How JustAnswer Works:
  • Ask an Expert
    Experts are full of valuable knowledge and are ready to help with any question. Credentials confirmed by a Fortune 500 verification firm.
  • Get a Professional Answer
    Via email, text message, or notification as you wait on our site. Ask follow up questions if you need to.
  • 100% Satisfaction Guarantee
    Rate the answer you receive.
Ask Clare Your Own Question
Clare, Solicitor
Category: Law
Satisfied Customers: 35062
Experience:  I have been a solicitor in High Street Practice since 1985 with a wide general experience.
Type Your Law Question Here...
Clare is online now

I have been asked to complete a PA53 Consent to Proof of Will

This answer was rated:

I have been asked to complete a PA53 Consent to Proof of Will form. The main beneficiaries of this will are my aunt and my deceased father. There is no explicit provision for myself. If I consent to the proof of will, will my father's share come to me?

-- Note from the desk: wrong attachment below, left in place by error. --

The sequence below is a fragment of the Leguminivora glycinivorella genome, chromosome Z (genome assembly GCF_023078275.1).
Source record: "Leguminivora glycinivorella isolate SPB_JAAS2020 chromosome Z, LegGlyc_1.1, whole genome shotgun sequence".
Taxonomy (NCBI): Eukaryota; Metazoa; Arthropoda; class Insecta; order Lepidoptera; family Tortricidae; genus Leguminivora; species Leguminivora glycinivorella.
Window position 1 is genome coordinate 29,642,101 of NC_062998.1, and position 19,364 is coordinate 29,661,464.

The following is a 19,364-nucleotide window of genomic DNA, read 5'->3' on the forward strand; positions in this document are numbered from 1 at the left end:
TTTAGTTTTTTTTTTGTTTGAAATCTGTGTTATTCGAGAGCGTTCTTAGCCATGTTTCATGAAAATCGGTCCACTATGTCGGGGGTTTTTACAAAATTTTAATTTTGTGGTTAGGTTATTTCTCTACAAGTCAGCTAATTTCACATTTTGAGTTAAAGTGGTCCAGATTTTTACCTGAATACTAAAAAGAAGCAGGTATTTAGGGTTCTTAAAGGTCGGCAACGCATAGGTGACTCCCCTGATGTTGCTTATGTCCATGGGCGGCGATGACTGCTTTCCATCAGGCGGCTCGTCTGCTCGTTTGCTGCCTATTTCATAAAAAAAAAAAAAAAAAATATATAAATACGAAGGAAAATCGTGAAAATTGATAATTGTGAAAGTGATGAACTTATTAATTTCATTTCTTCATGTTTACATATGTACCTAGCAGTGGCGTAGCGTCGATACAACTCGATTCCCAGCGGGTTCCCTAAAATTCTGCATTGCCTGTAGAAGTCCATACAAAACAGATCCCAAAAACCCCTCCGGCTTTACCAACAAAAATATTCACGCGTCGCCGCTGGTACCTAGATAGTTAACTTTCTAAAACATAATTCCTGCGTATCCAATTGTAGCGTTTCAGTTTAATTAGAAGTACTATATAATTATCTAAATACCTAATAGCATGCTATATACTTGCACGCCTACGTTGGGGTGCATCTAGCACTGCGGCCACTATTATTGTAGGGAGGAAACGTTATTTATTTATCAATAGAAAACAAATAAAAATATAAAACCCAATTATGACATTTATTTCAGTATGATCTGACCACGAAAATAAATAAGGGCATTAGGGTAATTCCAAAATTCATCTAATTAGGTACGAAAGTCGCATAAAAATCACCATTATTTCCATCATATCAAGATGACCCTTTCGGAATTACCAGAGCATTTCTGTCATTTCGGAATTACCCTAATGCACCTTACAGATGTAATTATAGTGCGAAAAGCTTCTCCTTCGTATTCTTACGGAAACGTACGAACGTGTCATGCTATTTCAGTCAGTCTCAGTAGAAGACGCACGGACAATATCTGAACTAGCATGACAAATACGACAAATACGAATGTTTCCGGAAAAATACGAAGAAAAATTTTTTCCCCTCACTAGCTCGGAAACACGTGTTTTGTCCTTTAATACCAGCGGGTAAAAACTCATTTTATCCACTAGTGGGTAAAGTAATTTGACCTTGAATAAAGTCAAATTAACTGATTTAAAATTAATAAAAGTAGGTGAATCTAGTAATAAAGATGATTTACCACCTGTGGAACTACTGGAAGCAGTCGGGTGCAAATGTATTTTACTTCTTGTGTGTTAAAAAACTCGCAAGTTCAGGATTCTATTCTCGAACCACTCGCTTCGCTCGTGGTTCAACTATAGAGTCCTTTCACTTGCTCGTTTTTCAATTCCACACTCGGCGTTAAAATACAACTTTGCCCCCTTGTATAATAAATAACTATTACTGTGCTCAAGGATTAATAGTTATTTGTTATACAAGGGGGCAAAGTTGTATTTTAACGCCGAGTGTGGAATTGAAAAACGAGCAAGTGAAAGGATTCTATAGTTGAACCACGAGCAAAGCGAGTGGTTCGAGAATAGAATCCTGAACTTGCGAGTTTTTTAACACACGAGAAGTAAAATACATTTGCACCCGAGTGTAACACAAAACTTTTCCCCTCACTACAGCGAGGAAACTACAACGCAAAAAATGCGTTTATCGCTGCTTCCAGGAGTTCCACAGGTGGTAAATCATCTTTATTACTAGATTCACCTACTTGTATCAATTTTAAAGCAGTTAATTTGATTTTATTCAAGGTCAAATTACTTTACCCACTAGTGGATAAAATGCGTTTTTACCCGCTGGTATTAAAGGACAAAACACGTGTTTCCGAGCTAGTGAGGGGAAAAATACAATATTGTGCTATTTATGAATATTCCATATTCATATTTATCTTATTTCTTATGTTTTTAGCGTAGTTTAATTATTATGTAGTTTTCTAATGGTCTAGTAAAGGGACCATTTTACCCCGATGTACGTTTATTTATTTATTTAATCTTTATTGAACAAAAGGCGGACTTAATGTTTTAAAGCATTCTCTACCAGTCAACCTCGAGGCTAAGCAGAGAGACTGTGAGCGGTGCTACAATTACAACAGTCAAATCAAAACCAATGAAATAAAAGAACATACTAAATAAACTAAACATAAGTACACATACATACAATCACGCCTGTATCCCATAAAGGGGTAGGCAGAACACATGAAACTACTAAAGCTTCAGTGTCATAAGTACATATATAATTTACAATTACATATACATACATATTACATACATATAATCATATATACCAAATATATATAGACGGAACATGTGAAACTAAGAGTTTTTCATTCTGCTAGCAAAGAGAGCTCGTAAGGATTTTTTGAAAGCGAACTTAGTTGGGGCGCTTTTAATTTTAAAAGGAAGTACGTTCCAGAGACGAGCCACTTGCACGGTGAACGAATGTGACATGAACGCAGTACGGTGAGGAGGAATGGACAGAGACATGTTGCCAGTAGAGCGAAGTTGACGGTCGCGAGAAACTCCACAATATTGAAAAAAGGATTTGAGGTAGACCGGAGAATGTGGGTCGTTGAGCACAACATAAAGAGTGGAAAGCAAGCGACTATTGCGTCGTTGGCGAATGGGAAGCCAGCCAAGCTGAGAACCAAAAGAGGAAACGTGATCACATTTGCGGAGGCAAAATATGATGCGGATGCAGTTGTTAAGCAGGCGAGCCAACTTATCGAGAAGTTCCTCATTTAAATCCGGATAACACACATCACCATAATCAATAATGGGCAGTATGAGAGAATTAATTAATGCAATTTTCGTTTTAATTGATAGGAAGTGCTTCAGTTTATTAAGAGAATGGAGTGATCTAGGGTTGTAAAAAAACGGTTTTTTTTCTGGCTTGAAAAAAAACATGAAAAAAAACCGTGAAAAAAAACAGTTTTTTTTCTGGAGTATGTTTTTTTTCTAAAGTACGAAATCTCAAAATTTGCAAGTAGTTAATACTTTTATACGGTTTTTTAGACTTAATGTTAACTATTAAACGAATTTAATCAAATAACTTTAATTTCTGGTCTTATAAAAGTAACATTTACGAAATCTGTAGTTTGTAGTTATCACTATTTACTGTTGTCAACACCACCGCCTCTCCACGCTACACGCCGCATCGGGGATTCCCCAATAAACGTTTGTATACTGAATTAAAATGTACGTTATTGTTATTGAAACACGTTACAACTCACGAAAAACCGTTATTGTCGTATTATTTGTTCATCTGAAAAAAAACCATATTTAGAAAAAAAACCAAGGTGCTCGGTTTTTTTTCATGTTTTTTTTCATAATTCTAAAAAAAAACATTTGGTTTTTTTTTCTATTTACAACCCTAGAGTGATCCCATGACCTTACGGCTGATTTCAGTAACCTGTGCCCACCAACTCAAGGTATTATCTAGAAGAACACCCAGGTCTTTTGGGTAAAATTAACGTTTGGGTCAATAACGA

HiThank you for your questionMy name is ***** ***** do my best to help you but I need some further information firstWhat does the Will say should happen if a beneficiary has already died?Who is the Executor
Customer: replied 2 years ago.
The will isn't a proper one but I understand can be accepted if I and my aunt agree as we would be entitled if my grandmother (who's will be are discussing) died intestate. The executor is by father who is deceased.The will provides a small amount to each of two grandchildren with the balance being split between my aunt and my deceased father.By agreeing to the will and completing the PA53 I just want to understand if it still means that I will receive my father's share.
Given that you have already been identified as a relevant beneficiary then it would appear that there is no dispute that you are entitled to your father's share - that is why you are being asked to sign.However if there is a dispute then you can rely of Section 33 of the Wills Act which means that you are automatically substituted for your father in terms of the inheritancePlease ask if you need further detailsClare
Clare and other Law Specialists are ready to help you